# Loops 3 Question (incrementor up top?)

Hello,

In attempting to set up a while loop for the Loops 3 assessment, I’m not understanding the final expression/incrementor placement that makes the loop generate the desired output.

In the cats loop example using the while loop, the final expression/incrementor is placed at the bottom…

``````initializer
while (exit-condition) {
// code to run

final-expression
}
``````

In Loops 3, it would only work with the final expression at the top…

``````initializer
while (exit-condition) {
final-expression
// code to run - false
} else {
// code to run - true
}

// why doesn't the final-expression get placed here?
}
``````

Why is that? Thanks for the help!

@timandes this is an interesting one. The reason we don’t put the iterator at the bottom of the block is that, earlier on in the block, we `continue` the loop if the number is not a prime number. If we don’t decrement the value of `i` first, this would result in us continually running the `isPrime()` function on a non-prime number, then continuing, then doing it again, forever. An infinite loop, in effect.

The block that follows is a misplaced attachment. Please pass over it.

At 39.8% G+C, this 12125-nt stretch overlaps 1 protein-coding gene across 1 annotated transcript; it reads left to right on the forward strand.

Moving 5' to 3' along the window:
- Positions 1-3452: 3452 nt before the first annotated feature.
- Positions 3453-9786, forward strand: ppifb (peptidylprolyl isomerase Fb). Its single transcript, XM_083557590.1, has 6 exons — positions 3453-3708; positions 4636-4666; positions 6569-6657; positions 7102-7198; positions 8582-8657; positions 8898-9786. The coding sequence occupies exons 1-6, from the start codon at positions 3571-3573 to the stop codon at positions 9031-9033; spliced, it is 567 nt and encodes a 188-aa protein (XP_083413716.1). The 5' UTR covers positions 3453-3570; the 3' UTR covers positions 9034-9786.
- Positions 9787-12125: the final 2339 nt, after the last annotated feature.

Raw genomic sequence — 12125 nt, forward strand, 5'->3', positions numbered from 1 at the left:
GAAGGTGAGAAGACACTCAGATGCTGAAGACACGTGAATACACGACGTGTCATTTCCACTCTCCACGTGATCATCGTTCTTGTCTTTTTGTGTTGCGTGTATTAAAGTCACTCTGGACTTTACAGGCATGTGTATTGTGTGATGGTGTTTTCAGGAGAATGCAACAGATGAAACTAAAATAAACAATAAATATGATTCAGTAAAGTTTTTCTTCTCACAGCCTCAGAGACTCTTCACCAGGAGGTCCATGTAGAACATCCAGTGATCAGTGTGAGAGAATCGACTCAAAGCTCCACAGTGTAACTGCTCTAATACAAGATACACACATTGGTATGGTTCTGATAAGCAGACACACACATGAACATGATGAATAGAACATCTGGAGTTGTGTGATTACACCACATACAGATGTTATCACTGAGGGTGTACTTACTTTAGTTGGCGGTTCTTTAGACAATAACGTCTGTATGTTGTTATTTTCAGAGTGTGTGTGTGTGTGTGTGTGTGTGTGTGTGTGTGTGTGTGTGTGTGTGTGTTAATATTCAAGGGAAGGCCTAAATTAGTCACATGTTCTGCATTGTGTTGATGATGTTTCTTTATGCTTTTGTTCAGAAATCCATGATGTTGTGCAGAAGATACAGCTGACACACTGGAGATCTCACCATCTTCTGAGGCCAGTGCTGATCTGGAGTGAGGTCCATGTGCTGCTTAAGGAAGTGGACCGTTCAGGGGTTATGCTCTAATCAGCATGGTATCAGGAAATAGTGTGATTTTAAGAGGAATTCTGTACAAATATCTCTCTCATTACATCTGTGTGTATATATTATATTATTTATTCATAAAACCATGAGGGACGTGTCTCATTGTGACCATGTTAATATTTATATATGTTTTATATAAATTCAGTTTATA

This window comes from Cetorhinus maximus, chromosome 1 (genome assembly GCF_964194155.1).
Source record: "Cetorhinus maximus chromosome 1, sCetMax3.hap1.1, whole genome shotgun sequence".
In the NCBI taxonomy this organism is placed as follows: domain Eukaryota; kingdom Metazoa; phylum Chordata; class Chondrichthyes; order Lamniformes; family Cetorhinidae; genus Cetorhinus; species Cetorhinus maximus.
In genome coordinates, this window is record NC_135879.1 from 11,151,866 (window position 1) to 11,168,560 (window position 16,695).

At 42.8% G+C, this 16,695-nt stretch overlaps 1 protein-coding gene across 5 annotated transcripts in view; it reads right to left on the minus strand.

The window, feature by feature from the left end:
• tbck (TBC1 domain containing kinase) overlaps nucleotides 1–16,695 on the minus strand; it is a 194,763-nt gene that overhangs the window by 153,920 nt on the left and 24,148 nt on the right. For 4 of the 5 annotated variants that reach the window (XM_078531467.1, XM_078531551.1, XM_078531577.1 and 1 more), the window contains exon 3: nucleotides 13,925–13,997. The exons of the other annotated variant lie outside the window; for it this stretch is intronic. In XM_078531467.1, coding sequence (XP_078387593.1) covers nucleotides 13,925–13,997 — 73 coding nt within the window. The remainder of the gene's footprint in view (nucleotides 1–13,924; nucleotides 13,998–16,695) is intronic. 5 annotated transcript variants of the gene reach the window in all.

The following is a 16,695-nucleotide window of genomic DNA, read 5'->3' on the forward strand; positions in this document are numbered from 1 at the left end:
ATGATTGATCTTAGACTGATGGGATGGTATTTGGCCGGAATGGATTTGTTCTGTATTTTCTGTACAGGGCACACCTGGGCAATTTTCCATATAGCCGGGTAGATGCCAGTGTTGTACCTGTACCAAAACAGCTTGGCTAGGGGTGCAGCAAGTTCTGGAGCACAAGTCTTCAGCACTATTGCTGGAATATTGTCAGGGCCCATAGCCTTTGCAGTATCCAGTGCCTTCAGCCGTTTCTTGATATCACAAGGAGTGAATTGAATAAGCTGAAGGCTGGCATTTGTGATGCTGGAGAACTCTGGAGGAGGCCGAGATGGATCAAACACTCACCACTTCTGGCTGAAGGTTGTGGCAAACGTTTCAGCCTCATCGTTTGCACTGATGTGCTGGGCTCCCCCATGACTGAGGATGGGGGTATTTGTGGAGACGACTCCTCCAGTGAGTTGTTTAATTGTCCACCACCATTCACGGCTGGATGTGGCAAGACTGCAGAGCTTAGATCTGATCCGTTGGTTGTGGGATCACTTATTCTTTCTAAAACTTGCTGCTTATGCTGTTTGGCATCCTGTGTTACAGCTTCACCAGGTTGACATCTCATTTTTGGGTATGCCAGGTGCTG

So therefore this fixes that:

``````while(i > 2) {
i--;

if(!isPrime(i)) {
continue;
}

para.textContent += `\${i} `;

}
``````

I’ve changed the exit condition to > 2. Because the lowest prime number is 2 — 1 and 0 don’t count as prime numbers! I’ve updated this in the question already.

Now, strictly speaking, the above answer is still a bit shonky, as we are reducing the value of `i` immediately before we actually do anything to it, so therefore 500 gets skipped completely. This doesn’t matter for the purposes of this code, because we know 500 is not a prime number, but it’s not a very good practice.

In addition, you end up outputting 1 if you do `i >= 2`, which is the range we are told to work between, so therefore you have to end up putting `i > 2`. to make it work. But this is not very intuitive.

So therefore a better answer would be this:

``````while(i >= 2) {

if(!isPrime(i)) {
i--;
continue;
}

para.textContent += `\${i} `;
i--;

}
``````

It is difficult to write it more elegantly, because in the if block, the `i--` has to come before the `continue`, otherwise we break out of the loop iteration and `i--` never runs.

1 Like

Oh man, that makes total sense. Interesting balance between functionality and elegance. Functionality wins on this one!

Adding “shonky” to my vocabulary, haha.

Thanks for the time and answer.

You’re welcome. And I’m glad you are enjoying my strange English vocab